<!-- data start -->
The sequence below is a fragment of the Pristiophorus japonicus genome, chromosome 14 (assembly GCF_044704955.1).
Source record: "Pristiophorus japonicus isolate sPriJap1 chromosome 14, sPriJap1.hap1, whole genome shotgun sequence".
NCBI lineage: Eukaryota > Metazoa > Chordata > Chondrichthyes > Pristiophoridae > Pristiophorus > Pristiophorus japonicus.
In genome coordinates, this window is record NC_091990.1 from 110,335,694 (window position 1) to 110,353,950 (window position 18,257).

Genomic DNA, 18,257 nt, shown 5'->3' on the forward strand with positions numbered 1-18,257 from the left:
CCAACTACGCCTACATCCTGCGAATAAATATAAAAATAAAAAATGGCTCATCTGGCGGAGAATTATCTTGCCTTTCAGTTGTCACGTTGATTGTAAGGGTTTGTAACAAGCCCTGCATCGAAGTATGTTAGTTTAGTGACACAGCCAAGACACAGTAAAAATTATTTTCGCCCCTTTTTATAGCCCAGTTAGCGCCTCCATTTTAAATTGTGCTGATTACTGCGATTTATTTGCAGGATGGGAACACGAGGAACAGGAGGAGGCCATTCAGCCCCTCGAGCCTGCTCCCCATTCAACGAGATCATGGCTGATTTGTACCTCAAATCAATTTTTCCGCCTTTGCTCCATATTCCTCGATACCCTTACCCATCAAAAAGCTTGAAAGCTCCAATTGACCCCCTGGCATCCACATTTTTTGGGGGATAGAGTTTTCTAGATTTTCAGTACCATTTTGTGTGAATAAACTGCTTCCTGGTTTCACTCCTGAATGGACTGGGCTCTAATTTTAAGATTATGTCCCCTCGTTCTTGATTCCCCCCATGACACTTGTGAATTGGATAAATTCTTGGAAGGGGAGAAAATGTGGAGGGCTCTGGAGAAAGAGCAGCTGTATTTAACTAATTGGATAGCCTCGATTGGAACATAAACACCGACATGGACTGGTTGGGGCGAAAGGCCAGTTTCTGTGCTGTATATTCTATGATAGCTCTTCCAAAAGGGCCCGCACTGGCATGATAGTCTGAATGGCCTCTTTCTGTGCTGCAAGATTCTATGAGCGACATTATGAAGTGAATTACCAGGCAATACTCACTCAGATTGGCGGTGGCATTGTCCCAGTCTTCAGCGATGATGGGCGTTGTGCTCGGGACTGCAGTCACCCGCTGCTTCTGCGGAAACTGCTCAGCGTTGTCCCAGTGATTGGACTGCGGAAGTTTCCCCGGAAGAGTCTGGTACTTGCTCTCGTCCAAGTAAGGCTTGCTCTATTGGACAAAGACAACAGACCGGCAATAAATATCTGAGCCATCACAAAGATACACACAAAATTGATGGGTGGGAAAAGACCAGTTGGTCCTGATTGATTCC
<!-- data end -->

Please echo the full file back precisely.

The sequence below is a fragment of the Pristiophorus japonicus genome, chromosome 14 (assembly GCF_044704955.1).
Source record: "Pristiophorus japonicus isolate sPriJap1 chromosome 14, sPriJap1.hap1, whole genome shotgun sequence".
NCBI lineage: Eukaryota > Metazoa > Chordata > Chondrichthyes > Pristiophoridae > Pristiophorus > Pristiophorus japonicus.
In genome coordinates, this window is record NC_091990.1 from 110,335,694 (window position 1) to 110,353,950 (window position 18,257).

Genomic DNA, 18,257 nt, shown 5'->3' on the forward strand with positions numbered 1-18,257 from the left:
CCAACTACGCCTACATCCTGCGAATAAATATAAAAATAAAAAATGGCTCATCTGGCGGAGAATTATCTTGCCTTTCAGTTGTCACGTTGATTGTAAGGGTTTGTAACAAGCCCTGCATCGAAGTATGTTAGTTTAGTGACACAGCCAAGACACAGTAAAAATTATTTTCGCCCCTTTTTATAGCCCAGTTAGCGCCTCCATTTTAAATTGTGCTGATTACTGCGATTTATTTGCAGGATGGGAACACGAGGAACAGGAGGAGGCCATTCAGCCCCTCGAGCCTGCTCCCCATTCAACGAGATCATGGCTGATTTGTACCTCAAATCAATTTTTCCGCCTTTGCTCCATATTCCTCGATACCCTTACCCATCAAAAAGCTTGAAAGCTCCAATTGACCCCCTGGCATCCACATTTTTTGGGGGATAGAGTTTTCTAGATTTTCAGTACCATTTTGTGTGAATAAACTGCTTCCTGGTTTCACTCCTGAATGGACTGGGCTCTAATTTTAAGATTATGTCCCCTCGTTCTTGATTCCCCCCATGACACTTGTGAATTGGATAAATTCTTGGAAGGGGAGAAAATGTGGAGGGCTCTGGAGAAAGAGCAGCTGTATTTAACTAATTGGATAGCCTCGATTGGAACATAAACACCGACATGGACTGGTTGGGGCGAAAGGCCAGTTTCTGTGCTGTATATTCTATGATAGCTCTTCCAAAAGGGCCCGCACTGGCATGATAGTCTGAATGGCCTCTTTCTGTGCTGCAAGATTCTATGAGCGACATTATGAAGTGAATTACCAGGCAATACTCACTCAGATTGGCGGTGGCATTGTCCCAGTCTTCAGCGATGATGGGCGTTGTGCTCGGGACTGCAGTCACCCGCTGCTTCTGCGGAAACTGCTCAGCGTTGTCCCAGTGATTGGACTGCGGAAGTTTCCCCGGAAGAGTCTGGTACTTGCTCTCGTCCAAGTAAGGCTTGCTCTATTGGACAAAGACAACAGACCGGCAATAAATATCTGAGCCATCACAAAGATACACACAAAATTGATGGGTGGGAAAAGACCAGTTGGTCCTGATTGATTCC